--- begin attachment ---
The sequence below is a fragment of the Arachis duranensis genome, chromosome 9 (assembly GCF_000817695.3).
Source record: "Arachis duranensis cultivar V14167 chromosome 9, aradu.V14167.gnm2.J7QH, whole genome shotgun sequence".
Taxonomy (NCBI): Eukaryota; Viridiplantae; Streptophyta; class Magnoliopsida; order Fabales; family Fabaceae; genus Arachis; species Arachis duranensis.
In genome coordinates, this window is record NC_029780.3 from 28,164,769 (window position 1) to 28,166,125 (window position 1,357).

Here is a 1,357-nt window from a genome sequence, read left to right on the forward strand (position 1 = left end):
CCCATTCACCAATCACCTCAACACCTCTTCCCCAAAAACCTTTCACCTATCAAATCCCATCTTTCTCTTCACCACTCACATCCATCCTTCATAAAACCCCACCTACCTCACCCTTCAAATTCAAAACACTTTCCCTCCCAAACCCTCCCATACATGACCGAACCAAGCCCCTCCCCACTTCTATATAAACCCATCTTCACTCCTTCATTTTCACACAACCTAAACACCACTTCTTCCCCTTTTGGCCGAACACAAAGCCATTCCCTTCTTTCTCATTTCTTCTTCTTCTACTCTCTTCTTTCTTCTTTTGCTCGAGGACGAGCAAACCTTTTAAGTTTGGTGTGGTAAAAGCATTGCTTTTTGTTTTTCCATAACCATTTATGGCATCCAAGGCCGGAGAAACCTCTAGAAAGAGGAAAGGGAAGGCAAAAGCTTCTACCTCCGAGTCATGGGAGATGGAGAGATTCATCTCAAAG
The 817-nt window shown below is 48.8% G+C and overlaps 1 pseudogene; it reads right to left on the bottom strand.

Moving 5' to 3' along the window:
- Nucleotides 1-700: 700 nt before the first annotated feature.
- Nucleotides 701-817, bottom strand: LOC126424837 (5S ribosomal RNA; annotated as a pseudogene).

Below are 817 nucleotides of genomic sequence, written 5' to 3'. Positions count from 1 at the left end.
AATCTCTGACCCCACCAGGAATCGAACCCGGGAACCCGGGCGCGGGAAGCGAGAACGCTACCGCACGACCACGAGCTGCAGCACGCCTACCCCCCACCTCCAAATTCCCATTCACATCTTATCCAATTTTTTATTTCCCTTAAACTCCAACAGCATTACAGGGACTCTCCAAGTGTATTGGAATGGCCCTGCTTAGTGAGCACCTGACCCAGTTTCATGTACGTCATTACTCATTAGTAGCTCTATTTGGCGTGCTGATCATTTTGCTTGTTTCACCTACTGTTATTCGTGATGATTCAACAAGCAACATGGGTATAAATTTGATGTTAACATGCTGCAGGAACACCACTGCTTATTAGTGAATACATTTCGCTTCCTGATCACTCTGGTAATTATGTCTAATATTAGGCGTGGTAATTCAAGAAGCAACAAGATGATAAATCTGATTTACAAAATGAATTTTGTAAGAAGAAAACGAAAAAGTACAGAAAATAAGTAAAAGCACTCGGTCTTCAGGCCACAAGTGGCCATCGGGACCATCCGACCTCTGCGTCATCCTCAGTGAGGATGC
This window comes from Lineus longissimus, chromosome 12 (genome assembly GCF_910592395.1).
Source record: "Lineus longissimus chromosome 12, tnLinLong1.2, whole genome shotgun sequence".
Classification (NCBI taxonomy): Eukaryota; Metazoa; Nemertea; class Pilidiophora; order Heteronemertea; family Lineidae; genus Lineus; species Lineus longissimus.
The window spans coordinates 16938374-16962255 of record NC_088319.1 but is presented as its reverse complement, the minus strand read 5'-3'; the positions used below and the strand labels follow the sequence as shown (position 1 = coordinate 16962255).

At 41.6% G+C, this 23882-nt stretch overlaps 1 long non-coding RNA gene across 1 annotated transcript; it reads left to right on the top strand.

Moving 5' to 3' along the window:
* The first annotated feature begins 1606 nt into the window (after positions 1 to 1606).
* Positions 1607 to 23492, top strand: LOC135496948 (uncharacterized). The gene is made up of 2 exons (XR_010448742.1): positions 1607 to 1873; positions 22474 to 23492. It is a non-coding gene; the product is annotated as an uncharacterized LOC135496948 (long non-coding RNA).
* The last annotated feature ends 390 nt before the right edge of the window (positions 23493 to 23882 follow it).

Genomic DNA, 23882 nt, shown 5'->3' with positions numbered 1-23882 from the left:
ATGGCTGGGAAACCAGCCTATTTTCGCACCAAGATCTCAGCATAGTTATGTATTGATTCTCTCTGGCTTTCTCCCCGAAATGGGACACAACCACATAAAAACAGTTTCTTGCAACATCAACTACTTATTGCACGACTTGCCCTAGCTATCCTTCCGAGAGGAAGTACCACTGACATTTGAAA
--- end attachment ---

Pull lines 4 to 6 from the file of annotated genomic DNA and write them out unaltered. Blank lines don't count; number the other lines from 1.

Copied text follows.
In genome coordinates, this window is record NC_029780.3 from 28,164,769 (window position 1) to 28,166,125 (window position 1,357).

Here is a 1,357-nt window from a genome sequence, read left to right on the forward strand (position 1 = left end):
CCCATTCACCAATCACCTCAACACCTCTTCCCCAAAAACCTTTCACCTATCAAATCCCATCTTTCTCTTCACCACTCACATCCATCCTTCATAAAACCCCACCTACCTCACCCTTCAAATTCAAAACACTTTCCCTCCCAAACCCTCCCATACATGACCGAACCAAGCCCCTCCCCACTTCTATATAAACCCATCTTCACTCCTTCATTTTCACACAACCTAAACACCACTTCTTCCCCTTTTGGCCGAACACAAAGCCATTCCCTTCTTTCTCATTTCTTCTTCTTCTACTCTCTTCTTTCTTCTTTTGCTCGAGGACGAGCAAACCTTTTAAGTTTGGTGTGGTAAAAGCATTGCTTTTTGTTTTTCCATAACCATTTATGGCATCCAAGGCCGGAGAAACCTCTAGAAAGAGGAAAGGGAAGGCAAAAGCTTCTACCTCCGAGTCATGGGAGATGGAGAGATTCATCTCAAAG